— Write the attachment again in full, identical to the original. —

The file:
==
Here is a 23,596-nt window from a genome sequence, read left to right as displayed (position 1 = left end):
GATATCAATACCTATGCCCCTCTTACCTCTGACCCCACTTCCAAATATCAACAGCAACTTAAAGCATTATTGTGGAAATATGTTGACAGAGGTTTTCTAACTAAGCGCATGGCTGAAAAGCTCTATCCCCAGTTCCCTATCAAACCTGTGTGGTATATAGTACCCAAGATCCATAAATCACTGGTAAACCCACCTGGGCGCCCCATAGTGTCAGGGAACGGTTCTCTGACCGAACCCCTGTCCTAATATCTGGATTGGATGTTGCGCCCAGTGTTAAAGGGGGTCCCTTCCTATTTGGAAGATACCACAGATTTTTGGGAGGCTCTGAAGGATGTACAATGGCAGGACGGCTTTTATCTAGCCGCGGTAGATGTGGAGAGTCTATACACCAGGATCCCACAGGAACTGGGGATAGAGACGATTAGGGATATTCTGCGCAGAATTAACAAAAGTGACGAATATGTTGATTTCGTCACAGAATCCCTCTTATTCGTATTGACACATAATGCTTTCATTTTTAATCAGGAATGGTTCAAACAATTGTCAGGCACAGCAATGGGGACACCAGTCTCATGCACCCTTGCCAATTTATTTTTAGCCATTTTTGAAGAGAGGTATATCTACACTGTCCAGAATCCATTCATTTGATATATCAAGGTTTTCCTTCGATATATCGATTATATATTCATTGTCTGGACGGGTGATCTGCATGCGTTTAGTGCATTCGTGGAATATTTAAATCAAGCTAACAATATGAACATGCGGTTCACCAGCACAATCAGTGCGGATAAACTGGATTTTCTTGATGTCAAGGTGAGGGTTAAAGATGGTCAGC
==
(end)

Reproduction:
Here is a 23,596-nt window from a genome sequence, read left to right as displayed (position 1 = left end):
GATATCAATACCTATGCCCCTCTTACCTCTGACCCCACTTCCAAATATCAACAGCAACTTAAAGCATTATTGTGGAAATATGTTGACAGAGGTTTTCTAACTAAGCGCATGGCTGAAAAGCTCTATCCCCAGTTCCCTATCAAACCTGTGTGGTATATAGTACCCAAGATCCATAAATCACTGGTAAACCCACCTGGGCGCCCCATAGTGTCAGGGAACGGTTCTCTGACCGAACCCCTGTCCTAATATCTGGATTGGATGTTGCGCCCAGTGTTAAAGGGGGTCCCTTCCTATTTGGAAGATACCACAGATTTTTGGGAGGCTCTGAAGGATGTACAATGGCAGGACGGCTTTTATCTAGCCGCGGTAGATGTGGAGAGTCTATACACCAGGATCCCACAGGAACTGGGGATAGAGACGATTAGGGATATTCTGCGCAGAATTAACAAAAGTGACGAATATGTTGATTTCGTCACAGAATCCCTCTTATTCGTATTGACACATAATGCTTTCATTTTTAATCAGGAATGGTTCAAACAATTGTCAGGCACAGCAATGGGGACACCAGTCTCATGCACCCTTGCCAATTTATTTTTAGCCATTTTTGAAGAGAGGTATATCTACACTGTCCAGAATCCATTCATTTGATATATCAAGGTTTTCCTTCGATATATCGATTATATATTCATTGTCTGGACGGGTGATCTGCATGCGTTTAGTGCATTCGTGGAATATTTAAATCAAGCTAACAATATGAACATGCGGTTCACCAGCACAATCAGTGCGGATAAACTGGATTTTCTTGATGTCAAGGTGAGGGTTAAAGATGGTCAGC